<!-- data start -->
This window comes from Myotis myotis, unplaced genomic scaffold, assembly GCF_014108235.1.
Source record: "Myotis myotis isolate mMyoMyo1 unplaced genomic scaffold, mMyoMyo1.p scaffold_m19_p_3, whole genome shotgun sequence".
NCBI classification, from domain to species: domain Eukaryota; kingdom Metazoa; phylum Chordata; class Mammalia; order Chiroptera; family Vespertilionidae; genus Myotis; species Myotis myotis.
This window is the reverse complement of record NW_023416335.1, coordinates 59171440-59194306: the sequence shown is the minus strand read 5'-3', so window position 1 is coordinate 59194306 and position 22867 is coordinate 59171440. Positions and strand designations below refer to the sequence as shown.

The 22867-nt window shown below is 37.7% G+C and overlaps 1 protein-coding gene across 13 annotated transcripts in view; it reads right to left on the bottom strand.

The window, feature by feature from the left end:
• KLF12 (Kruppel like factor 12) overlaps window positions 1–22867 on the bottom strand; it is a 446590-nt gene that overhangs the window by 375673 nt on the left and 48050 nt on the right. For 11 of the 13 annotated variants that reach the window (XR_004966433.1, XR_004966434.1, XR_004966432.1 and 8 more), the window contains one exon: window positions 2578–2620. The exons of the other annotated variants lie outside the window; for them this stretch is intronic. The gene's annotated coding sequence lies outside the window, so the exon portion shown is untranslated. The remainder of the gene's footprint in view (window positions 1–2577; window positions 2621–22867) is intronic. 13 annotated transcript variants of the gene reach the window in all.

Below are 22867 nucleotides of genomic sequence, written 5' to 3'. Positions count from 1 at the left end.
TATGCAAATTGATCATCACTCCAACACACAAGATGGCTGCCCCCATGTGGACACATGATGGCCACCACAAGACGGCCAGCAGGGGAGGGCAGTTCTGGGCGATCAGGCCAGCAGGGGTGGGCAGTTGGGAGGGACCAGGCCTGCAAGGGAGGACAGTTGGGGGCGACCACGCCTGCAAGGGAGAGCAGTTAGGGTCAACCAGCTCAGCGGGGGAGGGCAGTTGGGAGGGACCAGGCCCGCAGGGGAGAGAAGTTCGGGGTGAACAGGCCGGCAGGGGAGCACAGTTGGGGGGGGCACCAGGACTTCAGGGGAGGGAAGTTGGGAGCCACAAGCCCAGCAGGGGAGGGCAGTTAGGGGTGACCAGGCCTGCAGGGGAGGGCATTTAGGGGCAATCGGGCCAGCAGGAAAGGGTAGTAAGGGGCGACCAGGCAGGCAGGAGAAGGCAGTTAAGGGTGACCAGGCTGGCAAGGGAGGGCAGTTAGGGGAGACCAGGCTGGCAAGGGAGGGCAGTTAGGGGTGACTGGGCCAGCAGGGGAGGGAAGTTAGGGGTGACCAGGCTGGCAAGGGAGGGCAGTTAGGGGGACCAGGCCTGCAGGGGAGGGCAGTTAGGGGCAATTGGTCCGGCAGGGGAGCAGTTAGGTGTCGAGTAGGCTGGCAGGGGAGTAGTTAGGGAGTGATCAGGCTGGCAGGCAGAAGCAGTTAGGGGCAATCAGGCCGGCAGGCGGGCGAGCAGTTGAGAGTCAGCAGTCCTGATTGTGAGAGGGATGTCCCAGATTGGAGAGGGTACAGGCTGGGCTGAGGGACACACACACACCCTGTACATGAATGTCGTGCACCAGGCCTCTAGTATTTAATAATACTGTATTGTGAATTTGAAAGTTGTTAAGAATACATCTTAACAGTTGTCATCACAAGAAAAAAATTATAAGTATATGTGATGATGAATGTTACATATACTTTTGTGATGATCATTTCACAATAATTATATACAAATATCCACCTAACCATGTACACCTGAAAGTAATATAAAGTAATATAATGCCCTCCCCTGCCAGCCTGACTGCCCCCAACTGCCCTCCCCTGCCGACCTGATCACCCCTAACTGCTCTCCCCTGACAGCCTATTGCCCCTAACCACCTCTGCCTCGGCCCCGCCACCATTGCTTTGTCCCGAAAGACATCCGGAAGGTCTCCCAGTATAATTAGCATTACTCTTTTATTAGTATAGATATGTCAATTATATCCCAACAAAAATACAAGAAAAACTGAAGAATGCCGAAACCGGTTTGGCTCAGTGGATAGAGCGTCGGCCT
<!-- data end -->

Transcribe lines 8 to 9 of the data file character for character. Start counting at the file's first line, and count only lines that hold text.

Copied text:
Below are 22867 nucleotides of genomic sequence, written 5' to 3'. Positions count from 1 at the left end.
TATGCAAATTGATCATCACTCCAACACACAAGATGGCTGCCCCCATGTGGACACATGATGGCCACCACAAGACGGCCAGCAGGGGAGGGCAGTTCTGGGCGATCAGGCCAGCAGGGGTGGGCAGTTGGGAGGGACCAGGCCTGCAAGGGAGGACAGTTGGGGGCGACCACGCCTGCAAGGGAGAGCAGTTAGGGTCAACCAGCTCAGCGGGGGAGGGCAGTTGGGAGGGACCAGGCCCGCAGGGGAGAGAAGTTCGGGGTGAACAGGCCGGCAGGGGAGCACAGTTGGGGGGGGCACCAGGACTTCAGGGGAGGGAAGTTGGGAGCCACAAGCCCAGCAGGGGAGGGCAGTTAGGGGTGACCAGGCCTGCAGGGGAGGGCATTTAGGGGCAATCGGGCCAGCAGGAAAGGGTAGTAAGGGGCGACCAGGCAGGCAGGAGAAGGCAGTTAAGGGTGACCAGGCTGGCAAGGGAGGGCAGTTAGGGGAGACCAGGCTGGCAAGGGAGGGCAGTTAGGGGTGACTGGGCCAGCAGGGGAGGGAAGTTAGGGGTGACCAGGCTGGCAAGGGAGGGCAGTTAGGGGGACCAGGCCTGCAGGGGAGGGCAGTTAGGGGCAATTGGTCCGGCAGGGGAGCAGTTAGGTGTCGAGTAGGCTGGCAGGGGAGTAGTTAGGGAGTGATCAGGCTGGCAGGCAGAAGCAGTTAGGGGCAATCAGGCCGGCAGGCGGGCGAGCAGTTGAGAGTCAGCAGTCCTGATTGTGAGAGGGATGTCCCAGATTGGAGAGGGTACAGGCTGGGCTGAGGGACACACACACACCCTGTACATGAATGTCGTGCACCAGGCCTCTAGTATTTAATAATACTGTATTGTGAATTTGAAAGTTGTTAAGAATACATCTTAACAGTTGTCATCACAAGAAAAAAATTATAAGTATATGTGATGATGAATGTTACATATACTTTTGTGATGATCATTTCACAATAATTATATACAAATATCCACCTAACCATGTACACCTGAAAGTAATATAAAGTAATATAATGCCCTCCCCTGCCAGCCTGACTGCCCCCAACTGCCCTCCCCTGCCGACCTGATCACCCCTAACTGCTCTCCCCTGACAGCCTATTGCCCCTAACCACCTCTGCCTCGGCCCCGCCACCATTGCTTTGTCCCGAAAGACATCCGGAAGGTCTCCCAGTATAATTAGCATTACTCTTTTATTAGTATAGATATGTCAATTATATCCCAACAAAAATACAAGAAAAACTGAAGAATGCCGAAACCGGTTTGGCTCAGTGGATAGAGCGTCGGCCT